Today, Breaksea’s lone tower operates via solar power and irregular visits from mobile technicians, but none of the island’s wonder is lost.

Our party of six walks along a rocky path lined with the heath Fay’s donkeys nibbled down in their day, past the old, circa 1858 lighthouse ruins, and the ‘new’ one that was constructed in 1902 from granite quarried on the island.

The short flagpole believed to be used by Fay to signal to the troops remains alongside. Further down the hill are two cottages – one where Fay used to live. More than a century old, restoration works have begun to make them suitable for future holiday escapes.

Gazing out to the narrow gap between the island and the wildflower-dotted mainland, it’s easy to imagine the ships moored only a couple of hundred metres away.

And heartbreaking to think that for one in every three of the men and women who left for Egypt, Gallipoli, France and beyond, this was their very last glimpse of home.

As Rainor’s helicopter levitates above Breaksea, the weather turns. The scrubby, wind turbine-topped range, curving like a protective arm to naturally create Princess Royal Harbour, darkens to charcoal.

The ocean flicks a chameleon-like switch and changes to steel blue. We peel away from the bruised cloud canopy and zoom over Albany’s pale, sandy beaches lined with Norfolk pines and picnic tables, gaining an aerial view of Albany Heritage Park.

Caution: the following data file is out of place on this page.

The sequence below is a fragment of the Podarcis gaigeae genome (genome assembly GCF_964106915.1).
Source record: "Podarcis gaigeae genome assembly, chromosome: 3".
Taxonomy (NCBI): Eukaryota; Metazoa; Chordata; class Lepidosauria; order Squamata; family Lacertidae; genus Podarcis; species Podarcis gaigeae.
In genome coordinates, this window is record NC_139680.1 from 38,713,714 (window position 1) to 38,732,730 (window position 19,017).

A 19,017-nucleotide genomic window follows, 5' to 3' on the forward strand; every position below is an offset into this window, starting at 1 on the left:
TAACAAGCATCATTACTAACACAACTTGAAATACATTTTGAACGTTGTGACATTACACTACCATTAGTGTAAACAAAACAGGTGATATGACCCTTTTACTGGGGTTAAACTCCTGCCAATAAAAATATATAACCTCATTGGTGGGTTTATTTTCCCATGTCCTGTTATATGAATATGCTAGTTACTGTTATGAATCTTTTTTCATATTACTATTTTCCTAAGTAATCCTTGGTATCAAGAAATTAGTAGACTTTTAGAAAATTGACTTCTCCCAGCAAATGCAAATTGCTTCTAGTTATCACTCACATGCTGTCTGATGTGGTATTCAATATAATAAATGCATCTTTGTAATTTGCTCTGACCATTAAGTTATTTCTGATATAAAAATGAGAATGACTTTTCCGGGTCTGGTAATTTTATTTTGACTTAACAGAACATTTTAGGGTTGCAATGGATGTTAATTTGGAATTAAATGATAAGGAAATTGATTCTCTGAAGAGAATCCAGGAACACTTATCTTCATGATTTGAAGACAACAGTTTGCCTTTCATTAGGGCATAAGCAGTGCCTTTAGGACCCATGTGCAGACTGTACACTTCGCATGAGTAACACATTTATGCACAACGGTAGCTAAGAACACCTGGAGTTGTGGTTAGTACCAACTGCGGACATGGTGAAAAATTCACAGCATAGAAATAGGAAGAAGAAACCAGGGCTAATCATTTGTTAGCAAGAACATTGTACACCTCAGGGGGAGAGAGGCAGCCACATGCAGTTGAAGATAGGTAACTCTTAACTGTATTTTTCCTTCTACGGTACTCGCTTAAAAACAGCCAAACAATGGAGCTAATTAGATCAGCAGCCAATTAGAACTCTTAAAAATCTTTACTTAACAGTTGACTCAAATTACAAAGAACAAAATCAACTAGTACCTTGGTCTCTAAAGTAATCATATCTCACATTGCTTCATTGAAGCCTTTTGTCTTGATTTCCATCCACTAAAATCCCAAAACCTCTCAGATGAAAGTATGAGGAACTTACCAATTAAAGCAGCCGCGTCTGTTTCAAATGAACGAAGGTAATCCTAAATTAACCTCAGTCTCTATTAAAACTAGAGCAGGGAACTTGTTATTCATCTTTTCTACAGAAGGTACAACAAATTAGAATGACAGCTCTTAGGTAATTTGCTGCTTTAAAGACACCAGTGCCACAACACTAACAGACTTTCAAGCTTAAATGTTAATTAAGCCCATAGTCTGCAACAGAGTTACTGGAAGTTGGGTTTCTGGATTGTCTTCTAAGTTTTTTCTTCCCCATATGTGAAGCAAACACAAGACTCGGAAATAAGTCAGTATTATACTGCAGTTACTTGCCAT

Straddling Mount Clarence and Mount Adelaide, the park contains the new National ANZAC Centre, where memories of the Great War are stored and shared.

Upon entering, every visitor is given one of 32 cards. On each one is a photograph of a soldier, photographer or nurse (two are from enemy camps: a Turk and a German) whose life they follow as they move through the centre.

I’m handed a bloke named Archie Barwick. He was a private in the first battalion of the AIF, originally from Tasmania. At 24 years old, he’d been managing a New South Wales sheep station when he decided to enlist.

Lured, like so many, by the promise of a great adventure, he worried his stature would rule him out – he stood only five feet, four inches (about 1.6 metres). When he was accepted on 24 August 1914, he did somersaults in celebration. Two months later, he found himself in Albany.

Beamed onto a touch-screen, I can sift through his papers, revealing beautiful cursive handwriting that details his chest measurements, his eye and hair colour and a medical examination that includes a test for ‘marked varicocele with unusually pendant testicle’.

Leaving Archie for a moment, I wander slowly past glass cabinets showing heavy khaki uniforms, guns and bayonets and mementos procured from the enemy.

I gaze at sepia photographs and listen to audio accounts from the front, including one by war correspondent Phillip Schuler, recently portrayed by actor Sam Worthington in the telemovie Deadline Gallipoli.